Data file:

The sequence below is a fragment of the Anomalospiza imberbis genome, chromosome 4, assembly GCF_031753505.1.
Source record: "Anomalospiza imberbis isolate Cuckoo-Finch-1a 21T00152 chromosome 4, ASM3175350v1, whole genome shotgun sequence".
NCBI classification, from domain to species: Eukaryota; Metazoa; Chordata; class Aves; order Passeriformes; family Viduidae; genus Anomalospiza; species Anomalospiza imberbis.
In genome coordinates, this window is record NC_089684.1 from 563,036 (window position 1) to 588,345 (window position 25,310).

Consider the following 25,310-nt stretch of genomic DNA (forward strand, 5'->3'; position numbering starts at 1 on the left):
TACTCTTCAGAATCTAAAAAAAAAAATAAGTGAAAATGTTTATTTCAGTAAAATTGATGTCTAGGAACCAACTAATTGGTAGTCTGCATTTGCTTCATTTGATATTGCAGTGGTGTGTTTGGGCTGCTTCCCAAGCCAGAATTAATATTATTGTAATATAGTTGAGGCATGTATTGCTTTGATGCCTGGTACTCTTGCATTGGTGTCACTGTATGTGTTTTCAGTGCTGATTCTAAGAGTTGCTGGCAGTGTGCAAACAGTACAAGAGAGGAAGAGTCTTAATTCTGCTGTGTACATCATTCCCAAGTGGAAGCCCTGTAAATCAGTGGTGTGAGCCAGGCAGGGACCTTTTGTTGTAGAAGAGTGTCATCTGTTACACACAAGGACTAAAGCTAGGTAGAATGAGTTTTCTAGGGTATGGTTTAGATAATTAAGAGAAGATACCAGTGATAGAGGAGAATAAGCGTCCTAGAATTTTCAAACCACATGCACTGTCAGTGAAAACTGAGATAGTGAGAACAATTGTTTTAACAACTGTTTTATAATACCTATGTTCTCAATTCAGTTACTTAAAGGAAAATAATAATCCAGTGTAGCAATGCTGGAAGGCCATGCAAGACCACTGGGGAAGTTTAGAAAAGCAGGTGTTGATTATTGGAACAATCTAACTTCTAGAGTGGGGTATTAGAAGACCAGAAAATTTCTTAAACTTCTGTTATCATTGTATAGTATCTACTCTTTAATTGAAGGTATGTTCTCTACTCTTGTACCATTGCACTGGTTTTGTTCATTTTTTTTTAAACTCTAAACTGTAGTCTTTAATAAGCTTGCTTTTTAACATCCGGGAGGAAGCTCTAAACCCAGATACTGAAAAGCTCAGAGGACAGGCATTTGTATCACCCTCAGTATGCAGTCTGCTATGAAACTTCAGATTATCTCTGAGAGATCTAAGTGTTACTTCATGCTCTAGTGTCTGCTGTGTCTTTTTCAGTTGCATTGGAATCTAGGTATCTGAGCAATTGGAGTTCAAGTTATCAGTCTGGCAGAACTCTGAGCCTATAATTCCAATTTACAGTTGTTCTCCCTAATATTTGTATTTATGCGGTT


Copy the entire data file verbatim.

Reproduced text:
The sequence below is a fragment of the Anomalospiza imberbis genome, chromosome 4, assembly GCF_031753505.1.
Source record: "Anomalospiza imberbis isolate Cuckoo-Finch-1a 21T00152 chromosome 4, ASM3175350v1, whole genome shotgun sequence".
NCBI classification, from domain to species: Eukaryota; Metazoa; Chordata; class Aves; order Passeriformes; family Viduidae; genus Anomalospiza; species Anomalospiza imberbis.
In genome coordinates, this window is record NC_089684.1 from 563,036 (window position 1) to 588,345 (window position 25,310).

Consider the following 25,310-nt stretch of genomic DNA (forward strand, 5'->3'; position numbering starts at 1 on the left):
TACTCTTCAGAATCTAAAAAAAAAAATAAGTGAAAATGTTTATTTCAGTAAAATTGATGTCTAGGAACCAACTAATTGGTAGTCTGCATTTGCTTCATTTGATATTGCAGTGGTGTGTTTGGGCTGCTTCCCAAGCCAGAATTAATATTATTGTAATATAGTTGAGGCATGTATTGCTTTGATGCCTGGTACTCTTGCATTGGTGTCACTGTATGTGTTTTCAGTGCTGATTCTAAGAGTTGCTGGCAGTGTGCAAACAGTACAAGAGAGGAAGAGTCTTAATTCTGCTGTGTACATCATTCCCAAGTGGAAGCCCTGTAAATCAGTGGTGTGAGCCAGGCAGGGACCTTTTGTTGTAGAAGAGTGTCATCTGTTACACACAAGGACTAAAGCTAGGTAGAATGAGTTTTCTAGGGTATGGTTTAGATAATTAAGAGAAGATACCAGTGATAGAGGAGAATAAGCGTCCTAGAATTTTCAAACCACATGCACTGTCAGTGAAAACTGAGATAGTGAGAACAATTGTTTTAACAACTGTTTTATAATACCTATGTTCTCAATTCAGTTACTTAAAGGAAAATAATAATCCAGTGTAGCAATGCTGGAAGGCCATGCAAGACCACTGGGGAAGTTTAGAAAAGCAGGTGTTGATTATTGGAACAATCTAACTTCTAGAGTGGGGTATTAGAAGACCAGAAAATTTCTTAAACTTCTGTTATCATTGTATAGTATCTACTCTTTAATTGAAGGTATGTTCTCTACTCTTGTACCATTGCACTGGTTTTGTTCATTTTTTTTTAAACTCTAAACTGTAGTCTTTAATAAGCTTGCTTTTTAACATCCGGGAGGAAGCTCTAAACCCAGATACTGAAAAGCTCAGAGGACAGGCATTTGTATCACCCTCAGTATGCAGTCTGCTATGAAACTTCAGATTATCTCTGAGAGATCTAAGTGTTACTTCATGCTCTAGTGTCTGCTGTGTCTTTTTCAGTTGCATTGGAATCTAGGTATCTGAGCAATTGGAGTTCAAGTTATCAGTCTGGCAGAACTCTGAGCCTATAATTCCAATTTACAGTTGTTCTCCCTAATATTTGTATTTATGCGGTT